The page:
Winners review – likeable love letter to Iranian cinema is too reverent for its own good
Scottish-Iranian director Hassan Nazer's metatextual ode to the movies is undeniably charming, but puts its heroes on a pedestal
Metatextuality is central to Winners, which opens with a dedication to Abbas Kiarostami, Asghar Farhadi, Majid Majidi and Jafar Panahi, four titans of Iranian cinema. Of course, metatextuality was key to the country’s cinema when it emerged as a powerhouse on the international festival circuit in the 1990s, the engine behind films such as Close-Up (Kiarostami, 1990), Salaam Cinema (Mohsen Makhmalbaf, 1995) and Taxi (Panahi, 2015, directly referenced here). Adding another layer to this, the central plot behind Winners revolves around the return of the Best International Feature Oscar statuette that Asghar Farhadi won in 2017 for The Salesman, a ceremony he boycotted in light of Trump’s ban on Iranians in the US.
On its journey home, the statuette goes missing, found in the street by Yahya (Parsa Maghami), a cinema-obsessed boy who lives in poverty in the countryside, an Afghan refugee. This acts as the trigger for a heartwarming and genial story, yet another semi-autobiographical love letter to the movies in a year full of them. Scottish-Iranian writer-director Hassan Nazer (who himself left Iran as a refugee over twenty years ago) does have a little bit more to say about cinema’s capacity for freedom – perhaps unsurprising given the strict censorship laws that stifle his home country.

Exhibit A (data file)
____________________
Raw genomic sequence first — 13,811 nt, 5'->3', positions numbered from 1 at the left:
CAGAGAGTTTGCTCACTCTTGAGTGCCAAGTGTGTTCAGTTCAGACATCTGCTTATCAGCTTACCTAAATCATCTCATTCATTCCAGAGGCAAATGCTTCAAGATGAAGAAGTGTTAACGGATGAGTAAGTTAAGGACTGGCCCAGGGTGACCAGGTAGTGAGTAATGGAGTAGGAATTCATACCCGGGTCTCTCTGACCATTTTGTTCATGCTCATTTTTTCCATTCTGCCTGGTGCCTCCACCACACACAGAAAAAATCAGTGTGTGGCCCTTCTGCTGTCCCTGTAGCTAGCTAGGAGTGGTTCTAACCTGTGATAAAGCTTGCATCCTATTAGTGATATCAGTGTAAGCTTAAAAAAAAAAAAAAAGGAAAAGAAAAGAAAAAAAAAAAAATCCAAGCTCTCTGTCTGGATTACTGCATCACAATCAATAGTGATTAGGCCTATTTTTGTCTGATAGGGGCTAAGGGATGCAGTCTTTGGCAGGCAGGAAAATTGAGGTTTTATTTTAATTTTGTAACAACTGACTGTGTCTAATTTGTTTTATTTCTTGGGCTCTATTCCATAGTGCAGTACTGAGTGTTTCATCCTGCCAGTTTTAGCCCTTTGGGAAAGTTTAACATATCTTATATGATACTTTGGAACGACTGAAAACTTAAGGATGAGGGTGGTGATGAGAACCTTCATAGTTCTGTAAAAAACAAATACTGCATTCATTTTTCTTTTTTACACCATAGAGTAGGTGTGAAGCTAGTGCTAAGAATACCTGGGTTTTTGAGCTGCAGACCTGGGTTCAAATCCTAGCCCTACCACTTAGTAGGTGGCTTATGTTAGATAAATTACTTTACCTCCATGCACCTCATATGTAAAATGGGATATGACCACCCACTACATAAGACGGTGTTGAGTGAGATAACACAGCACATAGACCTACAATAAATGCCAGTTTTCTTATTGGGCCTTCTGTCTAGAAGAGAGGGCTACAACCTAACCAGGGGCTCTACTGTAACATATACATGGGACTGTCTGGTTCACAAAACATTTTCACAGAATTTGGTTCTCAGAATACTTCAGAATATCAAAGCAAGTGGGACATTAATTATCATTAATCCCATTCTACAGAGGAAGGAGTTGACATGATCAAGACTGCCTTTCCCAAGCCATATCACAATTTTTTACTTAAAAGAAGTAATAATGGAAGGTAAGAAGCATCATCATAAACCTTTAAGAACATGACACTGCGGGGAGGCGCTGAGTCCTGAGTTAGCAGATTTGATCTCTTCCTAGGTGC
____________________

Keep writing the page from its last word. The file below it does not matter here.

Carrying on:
As a whole, Winners is certainly charming and likeable. The film holds on to long panning landscape shots reminiscent of Kiarostami’s road movies, with Nazer’s light touch behind the camera never imposing itself. Star Paghami is another in a long line of effortlessly watchable child performers to have come from the country. Veteran actor Reza Naji is also fantastic, playing a hermit-like version of himself seeking privacy and anonymity long after winning the Silver Bear in Berlin for his role in Majidi’s The Song of Sparrows. Perhaps it may help to have some pre-existing knowledge of the basic contours of recent Iranian film history to get the most out of the many references: I got a great pleasure out of a body double of Panahi, shot exclusively from behind the head, as he drives around in his taxi.
But at what point does this metatextuality collapse in on itself and become mere reverence? Nazer clearly considers himself in great debt to the masters, but Winners eventually struggles to do more than simply revere these men. Farhadi is currently accused of plagiarism for his most recent film A Hero, and last year Kiarostami was also accused of stealing the entirety of 2000's Ten from actress/director Mania Akbari. Winners’ festival premiere was not long after these accusations, probably too tight a timeline to have an impact on filming, but it raises the spectre of having too much reverence for your heroes.
Jafar Panahi’s No Bears, released in UK cinemas last year was also profoundly metatextual and self-referential. Panahi used that metatextuality to critique and consider the many facets of Iranian culture and his own filmmaking methods and ethics; the work of a master for whom cinema is his very lifeblood. There’s no doubting the passion Nazer has as a filmmaker (prior to this, he’s used his career as a restauranteur to self-fund a number of films in the UK), but here the referentiality turns into reverentiality, showing an unwillingness to step forward and impose his own stamp on Iranian and British cinema (this is a UK-supported production, after all). Ultimately, each element of Winners is individually attractive and well-made but that slavishness leaves it without a final oomph.
Winners is released in UK cinemas on 17 March.Where to watch